Charlotte Bankruptcy Lawyer Bryan W. Stone of Arnold & Smith, PLLC answers the question “Will I lose my property if I file for bankruptcy ?”
Clients and potential clients have frequently asked me if there are actions or statements they should be making or taking or refraining from making or taking in their countenanced or pending bankruptcy cases.
If I could wave a magic wand, I would take clients and potential clients back in time. Of course, many factors—often many factors are working in concert—force debtors into bankruptcy, but oftentimes one of the primary causes of personal and business bankruptcies is the personal decision-making of the debtor. In essence, bad investment choices led to bad returns; poor spending choices led to, well… being fiscally underwater.
Time travel being, even at our relatively developed age of advancement, still a prospect relegated to science fiction, I am stuck with everyone else in the bankruptcy process taking the pieces of what is left of a person’s or a business’s financial life and making sense of it—paying off creditors to the extent possible and even, in the rare case, distributing a remainder to the debtor.
Most debtors have simply fallen on hard times, but not all. Some debtors exhibit a well-known trait that can land people in troubles far worse than bankruptcy. That trait is known as “hubris.”
Hubris is defined generally as possessing “a great or foolish amount of pride or confidence.” Mixing hubris with bankruptcy makes a sour concoction, one so sour that a Montana bankruptcy judge recently sent a debtor to jail over it.
The debtor’s name is Tim Blixseth. He was so rich that, according to the New York Post, he founded an “ultra-rich club” that required a $300,000 entry fee. When he could afford it, he was a member of the club. When things went south for Blixseth financially, he gave up control of the “ultra-rich club” and bought a Mexican resort with money he had allegedly stolen from the “ultra-rich club.”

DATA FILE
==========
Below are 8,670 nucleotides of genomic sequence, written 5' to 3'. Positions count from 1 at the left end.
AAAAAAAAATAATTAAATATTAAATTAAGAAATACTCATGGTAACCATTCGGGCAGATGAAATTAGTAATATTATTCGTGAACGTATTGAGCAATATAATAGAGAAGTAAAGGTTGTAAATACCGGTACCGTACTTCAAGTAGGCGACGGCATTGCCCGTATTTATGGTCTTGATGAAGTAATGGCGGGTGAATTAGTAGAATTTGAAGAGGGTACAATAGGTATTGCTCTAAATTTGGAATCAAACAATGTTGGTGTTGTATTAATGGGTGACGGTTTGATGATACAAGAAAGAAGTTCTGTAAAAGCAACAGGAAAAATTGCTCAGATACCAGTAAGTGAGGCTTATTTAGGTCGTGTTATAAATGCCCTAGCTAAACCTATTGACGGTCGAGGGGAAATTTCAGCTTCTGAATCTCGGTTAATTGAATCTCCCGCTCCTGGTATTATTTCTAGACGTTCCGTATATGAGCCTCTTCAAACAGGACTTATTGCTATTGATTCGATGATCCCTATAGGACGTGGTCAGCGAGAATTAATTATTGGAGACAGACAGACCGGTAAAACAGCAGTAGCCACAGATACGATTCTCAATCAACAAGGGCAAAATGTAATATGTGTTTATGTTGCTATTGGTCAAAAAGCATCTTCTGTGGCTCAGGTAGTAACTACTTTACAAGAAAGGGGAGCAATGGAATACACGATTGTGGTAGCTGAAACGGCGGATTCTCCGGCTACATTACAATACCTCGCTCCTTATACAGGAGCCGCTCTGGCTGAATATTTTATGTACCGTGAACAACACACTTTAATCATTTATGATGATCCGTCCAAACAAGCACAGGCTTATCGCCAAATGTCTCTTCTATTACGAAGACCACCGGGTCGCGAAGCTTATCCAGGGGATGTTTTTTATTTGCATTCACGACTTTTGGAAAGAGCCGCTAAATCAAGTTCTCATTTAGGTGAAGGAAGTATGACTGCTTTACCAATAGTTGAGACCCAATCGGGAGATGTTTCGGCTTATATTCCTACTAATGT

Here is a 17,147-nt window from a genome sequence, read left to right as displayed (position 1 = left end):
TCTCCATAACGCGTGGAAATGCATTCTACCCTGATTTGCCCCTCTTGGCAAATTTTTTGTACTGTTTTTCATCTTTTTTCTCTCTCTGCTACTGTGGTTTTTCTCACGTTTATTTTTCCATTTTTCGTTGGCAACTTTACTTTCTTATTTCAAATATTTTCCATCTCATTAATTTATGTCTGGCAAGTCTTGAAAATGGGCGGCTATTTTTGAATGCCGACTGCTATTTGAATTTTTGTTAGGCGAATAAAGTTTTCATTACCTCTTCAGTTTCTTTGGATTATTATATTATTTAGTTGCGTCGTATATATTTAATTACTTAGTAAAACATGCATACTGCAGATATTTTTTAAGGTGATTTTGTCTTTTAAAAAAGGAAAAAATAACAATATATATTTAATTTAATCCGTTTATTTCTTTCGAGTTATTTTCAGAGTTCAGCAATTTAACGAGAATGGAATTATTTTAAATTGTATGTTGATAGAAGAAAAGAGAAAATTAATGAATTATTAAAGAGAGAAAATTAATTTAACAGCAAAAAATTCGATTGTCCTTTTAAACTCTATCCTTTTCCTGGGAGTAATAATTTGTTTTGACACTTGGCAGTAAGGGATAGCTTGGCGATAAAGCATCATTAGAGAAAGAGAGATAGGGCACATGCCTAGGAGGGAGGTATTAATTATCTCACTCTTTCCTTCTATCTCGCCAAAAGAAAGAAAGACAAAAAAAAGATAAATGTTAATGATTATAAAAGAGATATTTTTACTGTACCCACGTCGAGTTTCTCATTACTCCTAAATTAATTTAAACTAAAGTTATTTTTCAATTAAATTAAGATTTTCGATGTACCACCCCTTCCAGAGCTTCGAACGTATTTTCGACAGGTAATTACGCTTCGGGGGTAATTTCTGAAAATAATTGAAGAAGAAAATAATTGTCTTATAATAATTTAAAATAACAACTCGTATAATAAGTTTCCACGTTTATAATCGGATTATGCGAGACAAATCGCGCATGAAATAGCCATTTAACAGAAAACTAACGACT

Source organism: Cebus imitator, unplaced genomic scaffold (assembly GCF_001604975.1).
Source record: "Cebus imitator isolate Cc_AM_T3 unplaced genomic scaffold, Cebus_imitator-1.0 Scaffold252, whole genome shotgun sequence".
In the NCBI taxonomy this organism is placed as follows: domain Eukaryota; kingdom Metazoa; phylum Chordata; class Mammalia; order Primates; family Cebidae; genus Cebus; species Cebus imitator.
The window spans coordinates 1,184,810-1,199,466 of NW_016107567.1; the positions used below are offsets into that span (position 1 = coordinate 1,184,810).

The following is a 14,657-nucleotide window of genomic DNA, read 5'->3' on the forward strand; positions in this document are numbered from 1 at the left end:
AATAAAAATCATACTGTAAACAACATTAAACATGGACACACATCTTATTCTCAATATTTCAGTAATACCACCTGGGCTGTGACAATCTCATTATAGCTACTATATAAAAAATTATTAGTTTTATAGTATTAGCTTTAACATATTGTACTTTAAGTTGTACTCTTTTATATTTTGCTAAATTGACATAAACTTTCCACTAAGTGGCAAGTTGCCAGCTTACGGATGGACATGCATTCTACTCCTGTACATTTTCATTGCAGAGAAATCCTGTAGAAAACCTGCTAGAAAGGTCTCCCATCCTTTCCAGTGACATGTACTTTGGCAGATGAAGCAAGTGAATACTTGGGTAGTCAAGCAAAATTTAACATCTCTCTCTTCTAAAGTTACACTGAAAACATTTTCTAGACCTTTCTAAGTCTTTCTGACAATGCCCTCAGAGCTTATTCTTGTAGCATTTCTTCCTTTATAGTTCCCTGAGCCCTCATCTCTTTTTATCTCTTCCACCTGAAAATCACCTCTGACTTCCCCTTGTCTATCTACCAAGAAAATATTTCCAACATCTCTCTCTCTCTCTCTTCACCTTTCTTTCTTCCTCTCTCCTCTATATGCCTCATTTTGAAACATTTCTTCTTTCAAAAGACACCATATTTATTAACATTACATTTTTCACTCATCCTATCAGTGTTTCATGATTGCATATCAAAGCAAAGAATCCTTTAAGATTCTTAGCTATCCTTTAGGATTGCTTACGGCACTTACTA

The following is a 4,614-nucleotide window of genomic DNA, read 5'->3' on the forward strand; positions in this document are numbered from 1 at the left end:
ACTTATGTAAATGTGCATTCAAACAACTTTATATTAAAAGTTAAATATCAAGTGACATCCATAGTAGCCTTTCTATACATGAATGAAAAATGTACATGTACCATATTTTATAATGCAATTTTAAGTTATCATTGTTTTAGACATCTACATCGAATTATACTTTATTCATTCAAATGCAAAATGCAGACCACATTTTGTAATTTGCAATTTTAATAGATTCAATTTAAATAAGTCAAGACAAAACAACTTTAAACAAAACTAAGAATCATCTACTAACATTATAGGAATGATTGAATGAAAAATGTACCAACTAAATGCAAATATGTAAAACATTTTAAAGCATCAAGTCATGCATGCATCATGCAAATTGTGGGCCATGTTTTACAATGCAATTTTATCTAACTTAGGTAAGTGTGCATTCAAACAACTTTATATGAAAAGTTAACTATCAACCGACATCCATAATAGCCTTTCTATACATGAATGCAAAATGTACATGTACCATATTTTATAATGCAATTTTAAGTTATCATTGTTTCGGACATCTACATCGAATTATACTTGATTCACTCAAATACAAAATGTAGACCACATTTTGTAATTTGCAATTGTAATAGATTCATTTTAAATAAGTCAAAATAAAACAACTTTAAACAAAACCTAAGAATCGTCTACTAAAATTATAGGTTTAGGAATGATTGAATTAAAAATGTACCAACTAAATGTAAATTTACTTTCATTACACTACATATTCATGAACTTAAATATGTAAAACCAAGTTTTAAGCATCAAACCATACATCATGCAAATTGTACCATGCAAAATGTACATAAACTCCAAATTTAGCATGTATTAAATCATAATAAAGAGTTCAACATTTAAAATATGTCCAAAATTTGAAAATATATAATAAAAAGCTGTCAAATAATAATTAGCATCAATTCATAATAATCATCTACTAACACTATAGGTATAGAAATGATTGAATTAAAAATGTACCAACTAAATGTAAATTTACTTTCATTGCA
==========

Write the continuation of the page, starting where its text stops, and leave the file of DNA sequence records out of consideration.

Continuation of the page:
After Blixseth declared bankruptcy, the bankruptcy court ordered him not to sell the Mexican resort, named Tamarindo. Blixseth, true to form, sold Tamarindo anyway, using the $13.8 million from the sale to “pay for trips to Europe, luxury aircraft and boats, and tens of thousands of dollars in fine wine,” according to Blixseth’s creditors and the Post.
United States District Judge Sam Haddon found Blixseth in contempt of the bankruptcy court’s order not to sell the Tamarindo property. On Monday, he ordered Blixseth “jailed until he provides a full accounting [of the Tamarindo sale] in compliance with three previous court orders.”
For his part, Blixseth’s attorney alleged that Blixseth had “produced every single scrap of paper he was ordered to produce and could produce,” according to the Post. Blixseth’s attorneys planned to file an emergency appeal with the Ninth Circuit United States Court of Appeals seeking to free Blixseth.
If you find yourself needing the services of an experienced Charlotte, North Carolina bankruptcy attorney, please call the skilled lawyers at Arnold & Smith, PLLC find additional resources here. As professionals who are experienced at handling all kinds of bankruptcy matters, our attorneys will provide you with the best advice for your particular situation.
About the Author
Bryan Stone is a Partner with Arnold & Smith, PLLC, where he focuses his practice on all aspects of bankruptcy, including: Chapter 7, Chapter 11, Chapter 13, home loan modifications and landlord-tenant issues.
A native of Macon, Georgia, Mr. Stone attended the University of Georgia, where he earned a BBA in Banking and Finance, and Wake Forest University School of Law, where he obtained his law degree.
Following law school, Mr. Stone relocated to Charlotte, where he currently serves as Chair of “Bravo!” – a young professionals organization associated with Opera Carolina – and founded the University of Georgia Alumni Association of Charlotte.
In his spare time, Mr. Stone enjoys perfecting his barbeque skills for the annual “Q-City BBQ Championship” and playing softball in the Mecklenburg County Bar softball league.
“Casa La Palapa Pool” by Skip81 – Own work. Licensed under CC BY-SA 3.0 via Wikimedia Commons – http://commons.wikimedia.org/wiki/File:Casa_La_Palapa_Pool.jpg#/media/File:Casa_La_Palapa_Pool.jpg
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